“It’s so good to see you, Maurice. You had us all worried.”

Maurice blinked and gave a barely perceptible nod. He wasn’t used to seeing Katarina like this, so quiet and serious and sad.

“They told you what happened?” she asked.

He blinked again, forced the words out as carefully as he could.


“Yeah, serious one. You were so bloody lucky.”

“I fell.”

Katarina looked momentarily confused.

“Fell? Nah, mate. You were in a train crash. Massive derailment on the Kāpiti line. You don’t remember?”

Maurice felt his pulse quicken; a wave of anxiety poured over him. The lines on the monitor by his bedside began to twitch and spike.

“Hey, hey, it’s okay. Try and calm down, eh? You’re okay now.”

His voice scratched and tore at his throat as he tried to get the words out. A memory so strong and harsh it almost pained him.

“Jebediah there. Real. Real person.”

“Ah, mate, it must have been really bad. You got pretty banged up. You know, lots of people see strange things in those kinds of situations.”

He shook his head as vehemently as he could, feeling the pain in his broken body. The monitor started to beep a loud warning, numbers on the display rising with the pitch.

“No. No train. Saw him on the waterfront. I fell.”

Concern washed over Katarina’s face, she reached out her hand and touched him gently on the hand.

“Maurice, calm down. You need to rest.”

He shook her hand away, his frustration rising with his panic.

“Saw him, Kat. Knew I wanted to kill him.”

“Maurice,” she began, then paused and breathed deeply before replying. “You’ve been crook for nine weeks. We nearly lost you. You took a bloody big bang to the head, and God knows everywhere else. Your legs, aw mate, I mean, you got really badly burned.

“Look, if you’re worried about your manuscript or something, don’t be. Everything you wrote is in the Cloud, and I’ve got to say, it’s some of your best. I can’t wait to get it out there.”

“Manuscript?” Maurice choked.

“Yeah, what you were working on before your accident. I mean, I know this isn’t exactly the time or whatever, but I was pretty blown away. I’m glad you took my advice in the end, decided not to kill him off.”

Frustration gave way to confusion. There was no manuscript, of that much he was certain. Wasn’t he? He couldn’t think, couldn’t remember anything much before he met with Jebediah. The train? He was on the train like always. He never could write well at home; too many distractions. Then he went to the library, his usual place. He had a notebook, his laptop as well. There were words that appeared without him writing them. No, that sounds crazy. How?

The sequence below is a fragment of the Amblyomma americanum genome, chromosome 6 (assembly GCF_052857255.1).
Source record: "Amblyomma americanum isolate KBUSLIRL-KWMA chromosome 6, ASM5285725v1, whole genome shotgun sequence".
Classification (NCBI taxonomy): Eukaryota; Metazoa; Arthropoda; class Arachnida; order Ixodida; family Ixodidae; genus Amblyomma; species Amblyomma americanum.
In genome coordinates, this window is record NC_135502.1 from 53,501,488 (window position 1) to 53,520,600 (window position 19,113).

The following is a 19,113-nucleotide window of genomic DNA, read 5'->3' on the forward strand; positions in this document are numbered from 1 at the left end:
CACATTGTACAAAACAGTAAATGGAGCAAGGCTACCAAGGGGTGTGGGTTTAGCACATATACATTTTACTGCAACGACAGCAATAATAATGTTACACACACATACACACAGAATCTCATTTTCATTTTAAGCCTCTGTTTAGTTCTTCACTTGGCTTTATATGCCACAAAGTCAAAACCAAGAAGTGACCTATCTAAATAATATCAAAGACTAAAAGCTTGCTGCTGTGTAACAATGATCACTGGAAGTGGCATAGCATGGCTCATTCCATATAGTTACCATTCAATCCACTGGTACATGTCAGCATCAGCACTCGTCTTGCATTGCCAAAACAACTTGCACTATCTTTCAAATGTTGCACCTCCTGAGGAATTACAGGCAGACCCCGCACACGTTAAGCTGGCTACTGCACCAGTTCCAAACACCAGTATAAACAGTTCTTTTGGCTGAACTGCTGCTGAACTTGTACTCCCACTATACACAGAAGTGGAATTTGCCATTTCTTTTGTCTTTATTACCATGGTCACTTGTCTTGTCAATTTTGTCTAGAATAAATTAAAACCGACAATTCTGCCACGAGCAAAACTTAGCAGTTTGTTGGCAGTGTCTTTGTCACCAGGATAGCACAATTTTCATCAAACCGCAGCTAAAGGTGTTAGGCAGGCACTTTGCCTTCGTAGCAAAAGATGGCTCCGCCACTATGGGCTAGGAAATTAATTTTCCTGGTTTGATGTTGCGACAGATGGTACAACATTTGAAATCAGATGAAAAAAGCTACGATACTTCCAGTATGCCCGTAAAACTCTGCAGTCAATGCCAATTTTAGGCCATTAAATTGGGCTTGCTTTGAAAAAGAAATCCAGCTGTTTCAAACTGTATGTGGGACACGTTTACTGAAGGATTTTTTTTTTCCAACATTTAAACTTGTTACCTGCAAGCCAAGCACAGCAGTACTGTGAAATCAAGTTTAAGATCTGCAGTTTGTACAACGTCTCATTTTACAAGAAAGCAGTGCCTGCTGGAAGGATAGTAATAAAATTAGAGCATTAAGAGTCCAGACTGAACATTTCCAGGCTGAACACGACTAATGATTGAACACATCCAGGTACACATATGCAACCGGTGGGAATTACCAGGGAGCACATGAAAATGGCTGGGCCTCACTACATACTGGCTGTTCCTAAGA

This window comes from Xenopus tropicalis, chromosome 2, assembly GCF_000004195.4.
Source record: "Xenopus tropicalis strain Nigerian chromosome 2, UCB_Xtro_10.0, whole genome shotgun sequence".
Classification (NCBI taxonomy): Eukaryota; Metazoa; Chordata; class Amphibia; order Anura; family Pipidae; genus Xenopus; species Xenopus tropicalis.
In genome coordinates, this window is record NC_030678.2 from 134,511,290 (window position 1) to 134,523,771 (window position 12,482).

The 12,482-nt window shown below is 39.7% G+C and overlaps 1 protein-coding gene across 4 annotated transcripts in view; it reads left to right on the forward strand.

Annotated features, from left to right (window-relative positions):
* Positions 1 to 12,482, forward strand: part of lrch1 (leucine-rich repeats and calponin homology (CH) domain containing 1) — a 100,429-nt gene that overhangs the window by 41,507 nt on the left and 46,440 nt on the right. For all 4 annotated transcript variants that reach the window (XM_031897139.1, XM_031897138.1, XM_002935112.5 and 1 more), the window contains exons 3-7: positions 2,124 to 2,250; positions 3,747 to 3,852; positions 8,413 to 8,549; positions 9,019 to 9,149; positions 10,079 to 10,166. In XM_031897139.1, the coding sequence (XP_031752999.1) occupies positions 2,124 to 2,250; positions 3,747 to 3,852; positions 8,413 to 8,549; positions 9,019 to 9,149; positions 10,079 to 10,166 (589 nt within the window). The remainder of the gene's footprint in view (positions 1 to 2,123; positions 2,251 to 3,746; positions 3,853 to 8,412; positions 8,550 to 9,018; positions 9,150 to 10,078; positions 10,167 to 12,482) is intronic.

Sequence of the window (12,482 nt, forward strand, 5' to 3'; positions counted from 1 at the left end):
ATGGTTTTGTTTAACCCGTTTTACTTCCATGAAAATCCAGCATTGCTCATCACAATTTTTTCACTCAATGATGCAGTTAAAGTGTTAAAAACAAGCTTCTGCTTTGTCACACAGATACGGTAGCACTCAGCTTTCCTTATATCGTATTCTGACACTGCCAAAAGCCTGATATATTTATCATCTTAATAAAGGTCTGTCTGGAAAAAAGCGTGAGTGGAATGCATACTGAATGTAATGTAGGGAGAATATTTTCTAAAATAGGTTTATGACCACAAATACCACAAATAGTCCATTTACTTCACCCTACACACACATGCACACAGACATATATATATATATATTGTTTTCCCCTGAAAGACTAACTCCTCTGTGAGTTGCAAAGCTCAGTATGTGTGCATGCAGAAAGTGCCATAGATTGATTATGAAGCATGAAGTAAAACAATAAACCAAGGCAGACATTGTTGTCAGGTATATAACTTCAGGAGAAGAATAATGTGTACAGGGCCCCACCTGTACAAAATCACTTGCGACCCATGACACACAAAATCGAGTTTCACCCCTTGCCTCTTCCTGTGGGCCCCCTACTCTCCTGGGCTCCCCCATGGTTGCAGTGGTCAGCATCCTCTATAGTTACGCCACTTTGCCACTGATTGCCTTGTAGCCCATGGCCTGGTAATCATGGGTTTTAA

“I think…” he began, as a hospital orderly backed his way into the room, pulling a trolley of food.

The man turned. He picked up a plate, removed the plastic lid covering the meal, and placed it on the table at Maurice’s side.

Maurice looked up. He took in the dirty blonde hair two months past a decent haircut. Saw the week’s worth of stubble engulfing the man’s face and neck. The white line tracing his chin and neck. A tall, broad, imposing man, made entirely of ego and muscle.

He leaned in close towards the bed, flashed a shark-like grin, full of teeth and no humour.

“So, how are you feeling today, Maurice?”



Dark winds over wellington paperback cover
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Dark Winds Over Wellington: Chilling Tales of the Weird & the Strange

Strange creatures lurk in the shadows of the Beehive, while a beast From The Deep is determined to destroy us all. Being Neighbourly might just change your life, and if you listen closely you can hear demonic Whispers in the wind. So sit back, take a sip of A Good Cup of Coffee and question all The Things You See. In the city, there are no Second Chances and every chapter might be your last.

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Tabatha Wood

Tabatha Wood lives in Aotearoa, New Zealand and writes weird, dark, horror fiction and the occasional uplifting poem.